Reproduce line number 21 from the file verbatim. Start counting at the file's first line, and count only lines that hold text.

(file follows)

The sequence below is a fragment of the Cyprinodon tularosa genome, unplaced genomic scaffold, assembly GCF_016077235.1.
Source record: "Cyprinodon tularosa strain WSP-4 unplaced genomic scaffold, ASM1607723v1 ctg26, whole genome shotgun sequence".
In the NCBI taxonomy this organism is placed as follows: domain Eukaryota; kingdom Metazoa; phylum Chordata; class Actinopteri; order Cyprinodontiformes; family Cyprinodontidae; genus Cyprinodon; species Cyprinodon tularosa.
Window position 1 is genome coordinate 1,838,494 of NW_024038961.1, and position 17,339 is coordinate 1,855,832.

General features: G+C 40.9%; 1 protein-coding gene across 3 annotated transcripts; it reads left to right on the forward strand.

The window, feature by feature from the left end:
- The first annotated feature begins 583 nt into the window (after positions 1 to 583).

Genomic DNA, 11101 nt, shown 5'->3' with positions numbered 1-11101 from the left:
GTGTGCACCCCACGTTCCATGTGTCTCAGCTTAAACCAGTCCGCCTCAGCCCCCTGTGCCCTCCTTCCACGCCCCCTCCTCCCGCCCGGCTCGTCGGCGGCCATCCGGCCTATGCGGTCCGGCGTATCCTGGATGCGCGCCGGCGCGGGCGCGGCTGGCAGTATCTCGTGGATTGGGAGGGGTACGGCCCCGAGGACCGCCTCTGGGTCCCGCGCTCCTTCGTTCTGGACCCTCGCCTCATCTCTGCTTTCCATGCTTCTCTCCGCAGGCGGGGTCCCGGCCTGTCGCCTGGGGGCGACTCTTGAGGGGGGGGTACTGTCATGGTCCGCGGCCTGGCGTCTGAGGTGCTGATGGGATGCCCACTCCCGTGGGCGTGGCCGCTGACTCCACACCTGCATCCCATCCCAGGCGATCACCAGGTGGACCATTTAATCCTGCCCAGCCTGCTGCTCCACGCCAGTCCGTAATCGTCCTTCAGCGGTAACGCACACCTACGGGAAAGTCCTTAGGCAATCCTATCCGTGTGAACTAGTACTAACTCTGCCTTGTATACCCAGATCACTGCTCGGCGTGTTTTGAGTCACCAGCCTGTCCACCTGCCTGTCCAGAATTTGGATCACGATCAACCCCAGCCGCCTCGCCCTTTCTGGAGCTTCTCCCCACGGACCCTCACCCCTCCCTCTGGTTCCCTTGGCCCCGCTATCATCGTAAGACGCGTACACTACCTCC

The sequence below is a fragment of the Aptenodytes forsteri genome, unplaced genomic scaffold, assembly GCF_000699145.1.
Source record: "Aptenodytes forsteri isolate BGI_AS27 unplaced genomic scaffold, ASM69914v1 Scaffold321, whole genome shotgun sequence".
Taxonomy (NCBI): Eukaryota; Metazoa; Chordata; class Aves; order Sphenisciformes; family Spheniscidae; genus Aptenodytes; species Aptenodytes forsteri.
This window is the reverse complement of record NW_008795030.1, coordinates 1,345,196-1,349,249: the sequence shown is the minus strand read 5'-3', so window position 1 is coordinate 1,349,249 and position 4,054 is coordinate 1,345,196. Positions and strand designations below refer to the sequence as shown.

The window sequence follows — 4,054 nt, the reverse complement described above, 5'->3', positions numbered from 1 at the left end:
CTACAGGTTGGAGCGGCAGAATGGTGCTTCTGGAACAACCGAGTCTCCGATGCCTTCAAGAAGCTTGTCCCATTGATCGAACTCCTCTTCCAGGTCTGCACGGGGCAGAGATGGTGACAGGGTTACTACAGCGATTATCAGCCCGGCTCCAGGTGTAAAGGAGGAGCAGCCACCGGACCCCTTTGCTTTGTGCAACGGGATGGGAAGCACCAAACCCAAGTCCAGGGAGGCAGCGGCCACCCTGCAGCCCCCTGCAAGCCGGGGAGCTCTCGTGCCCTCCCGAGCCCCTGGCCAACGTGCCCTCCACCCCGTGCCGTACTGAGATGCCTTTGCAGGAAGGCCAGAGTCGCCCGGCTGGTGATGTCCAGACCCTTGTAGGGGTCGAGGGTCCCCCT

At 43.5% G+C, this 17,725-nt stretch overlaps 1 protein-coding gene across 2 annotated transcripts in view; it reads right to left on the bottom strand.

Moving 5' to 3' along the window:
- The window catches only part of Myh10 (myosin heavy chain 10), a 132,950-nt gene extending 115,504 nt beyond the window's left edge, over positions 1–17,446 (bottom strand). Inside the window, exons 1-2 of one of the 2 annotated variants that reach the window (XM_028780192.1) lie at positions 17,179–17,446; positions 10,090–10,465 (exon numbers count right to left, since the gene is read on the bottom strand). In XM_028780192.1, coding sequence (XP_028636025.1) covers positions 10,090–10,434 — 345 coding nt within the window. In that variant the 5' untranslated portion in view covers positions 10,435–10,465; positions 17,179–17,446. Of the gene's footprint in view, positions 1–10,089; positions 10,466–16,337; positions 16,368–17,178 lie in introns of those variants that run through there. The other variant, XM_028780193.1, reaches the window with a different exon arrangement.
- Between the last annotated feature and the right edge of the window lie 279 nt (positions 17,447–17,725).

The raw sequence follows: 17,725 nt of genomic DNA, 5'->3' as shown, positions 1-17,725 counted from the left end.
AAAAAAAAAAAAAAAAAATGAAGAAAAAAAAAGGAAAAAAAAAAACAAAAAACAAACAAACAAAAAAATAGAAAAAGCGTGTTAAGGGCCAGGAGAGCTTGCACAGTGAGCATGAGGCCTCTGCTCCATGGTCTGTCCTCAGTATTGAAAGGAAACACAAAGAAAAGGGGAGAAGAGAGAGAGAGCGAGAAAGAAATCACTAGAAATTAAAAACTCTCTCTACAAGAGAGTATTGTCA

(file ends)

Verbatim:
AAAAAAAAAAAAAAAAAATGAAGAAAAAAAAAGGAAAAAAAAAAACAAAAAACAAACAAACAAAAAAATAGAAAAAGCGTGTTAAGGGCCAGGAGAGCTTGCACAGTGAGCATGAGGCCTCTGCTCCATGGTCTGTCCTCAGTATTGAAAGGAAACACAAAGAAAAGGGGAGAAGAGAGAGAGAGCGAGAAAGAAATCACTAGAAATTAAAAACTCTCTCTACAAGAGAGTATTGTCA